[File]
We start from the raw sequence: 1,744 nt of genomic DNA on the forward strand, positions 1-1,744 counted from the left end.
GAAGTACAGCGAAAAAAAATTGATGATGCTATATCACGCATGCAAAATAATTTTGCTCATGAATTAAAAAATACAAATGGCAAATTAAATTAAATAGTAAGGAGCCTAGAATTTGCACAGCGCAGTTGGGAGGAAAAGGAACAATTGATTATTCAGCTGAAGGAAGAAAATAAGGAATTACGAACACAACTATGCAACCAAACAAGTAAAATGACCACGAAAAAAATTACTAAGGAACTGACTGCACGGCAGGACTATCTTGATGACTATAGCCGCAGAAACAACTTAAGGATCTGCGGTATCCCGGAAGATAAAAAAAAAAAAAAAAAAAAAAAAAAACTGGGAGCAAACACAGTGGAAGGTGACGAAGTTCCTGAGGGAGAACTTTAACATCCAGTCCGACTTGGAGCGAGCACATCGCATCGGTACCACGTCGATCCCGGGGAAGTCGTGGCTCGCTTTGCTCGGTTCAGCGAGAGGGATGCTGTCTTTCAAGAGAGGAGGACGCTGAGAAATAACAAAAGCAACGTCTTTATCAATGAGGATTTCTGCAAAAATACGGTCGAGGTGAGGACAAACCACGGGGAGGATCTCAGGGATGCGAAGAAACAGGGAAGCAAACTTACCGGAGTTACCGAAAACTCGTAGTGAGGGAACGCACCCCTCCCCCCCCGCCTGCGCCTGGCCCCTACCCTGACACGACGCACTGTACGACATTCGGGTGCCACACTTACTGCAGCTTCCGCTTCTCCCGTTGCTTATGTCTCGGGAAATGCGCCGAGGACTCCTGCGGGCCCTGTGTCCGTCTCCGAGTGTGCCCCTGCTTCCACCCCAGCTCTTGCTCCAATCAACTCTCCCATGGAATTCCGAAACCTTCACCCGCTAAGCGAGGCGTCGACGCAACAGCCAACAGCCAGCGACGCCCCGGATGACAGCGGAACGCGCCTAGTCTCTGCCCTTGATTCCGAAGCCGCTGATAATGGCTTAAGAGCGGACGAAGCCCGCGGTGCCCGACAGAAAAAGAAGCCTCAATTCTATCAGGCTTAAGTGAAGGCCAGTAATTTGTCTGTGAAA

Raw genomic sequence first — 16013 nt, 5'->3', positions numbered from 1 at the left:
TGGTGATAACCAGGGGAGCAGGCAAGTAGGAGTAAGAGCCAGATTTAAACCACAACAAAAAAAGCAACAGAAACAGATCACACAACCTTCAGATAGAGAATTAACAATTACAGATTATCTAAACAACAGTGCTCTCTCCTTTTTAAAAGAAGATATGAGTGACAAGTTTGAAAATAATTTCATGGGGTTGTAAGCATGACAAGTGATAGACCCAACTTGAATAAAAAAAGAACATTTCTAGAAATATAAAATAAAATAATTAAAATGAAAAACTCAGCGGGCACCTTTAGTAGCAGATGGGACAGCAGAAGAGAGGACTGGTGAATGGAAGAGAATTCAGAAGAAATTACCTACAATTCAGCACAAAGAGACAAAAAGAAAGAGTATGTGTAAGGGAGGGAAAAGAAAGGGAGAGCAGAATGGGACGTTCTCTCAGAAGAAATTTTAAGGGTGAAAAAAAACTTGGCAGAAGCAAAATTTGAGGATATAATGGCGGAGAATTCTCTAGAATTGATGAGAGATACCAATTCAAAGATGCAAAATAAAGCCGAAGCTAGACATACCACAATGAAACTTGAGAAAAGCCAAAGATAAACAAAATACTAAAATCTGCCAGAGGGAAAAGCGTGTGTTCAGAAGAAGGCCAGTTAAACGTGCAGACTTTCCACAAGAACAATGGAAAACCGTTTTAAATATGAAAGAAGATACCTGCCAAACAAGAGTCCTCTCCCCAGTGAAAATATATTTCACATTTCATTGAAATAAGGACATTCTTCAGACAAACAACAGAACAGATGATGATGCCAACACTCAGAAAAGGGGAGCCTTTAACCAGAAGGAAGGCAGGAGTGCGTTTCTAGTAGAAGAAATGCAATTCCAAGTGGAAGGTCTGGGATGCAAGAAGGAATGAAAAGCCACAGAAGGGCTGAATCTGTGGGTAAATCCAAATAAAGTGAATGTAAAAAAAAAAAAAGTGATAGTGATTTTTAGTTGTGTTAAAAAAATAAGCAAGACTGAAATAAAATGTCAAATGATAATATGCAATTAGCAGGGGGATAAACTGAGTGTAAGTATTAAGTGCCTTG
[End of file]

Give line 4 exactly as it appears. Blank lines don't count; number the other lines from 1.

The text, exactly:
TGGTGATAACCAGGGGAGCAGGCAAGTAGGAGTAAGAGCCAGATTTAAACCACAACAAAAAAAGCAACAGAAACAGATCACACAACCTTCAGATAGAGAATTAACAATTACAGATTATCTAAACAACAGTGCTCTCTCCTTTTTAAAAGAAGATATGAGTGACAAGTTTGAAAATAATTTCATGGGGTTGTAAGCATGACAAGTGATAGACCCAACTTGAATAAAAAAAGAACATTTCTAGAAATATAAAATAAAATAATTAAAATGAAAAACTCAGCGGGCACCTTTAGTAGCAGATGGGACAGCAGAAGAGAGGACTGGTGAATGGAAGAGAATTCAGAAGAAATTACCTACAATTCAGCACAAAGAGACAAAAAGAAAGAGTATGTGTAAGGGAGGGAAAAGAAAGGGAGAGCAGAATGGGACGTTCTCTCAGAAGAAATTTTAAGGGTGAAAAAAAACTTGGCAGAAGCAAAATTTGAGGATATAATGGCGGAGAATTCTCTAGAATTGATGAGAGATACCAATTCAAAGATGCAAAATAAAGCCGAAGCTAGACATACCACAATGAAACTTGAGAAAAGCCAAAGATAAACAAAATACTAAAATCTGCCAGAGGGAAAAGCGTGTGTTCAGAAGAAGGCCAGTTAAACGTGCAGACTTTCCACAAGAACAATGGAAAACCGTTTTAAATATGAAAGAAGATACCTGCCAAACAAGAGTCCTCTCCCCAGTGAAAATATATTTCACATTTCATTGAAATAAGGACATTCTTCAGACAAACAACAGAACAGATGATGATGCCAACACTCAGAAAAGGGGAGCCTTTAACCAGAAGGAAGGCAGGAGTGCGTTTCTAGTAGAAGAAATGCAATTCCAAGTGGAAGGTCTGGGATGCAAGAAGGAATGAAAAGCCACAGAAGGGCTGAATCTGTGGGTAAATCCAAATAAAGTGAATGTAAAAAAAAAAAAAGTGATAGTGATTTTTAGTTGTGTTAAAAAAATAAGCAAGACTGAAATAAAATGTCAAATGATAATATGCAATTAGCAGGGGGATAAACTGAGTGTAAGTATTAAGTGCCTTG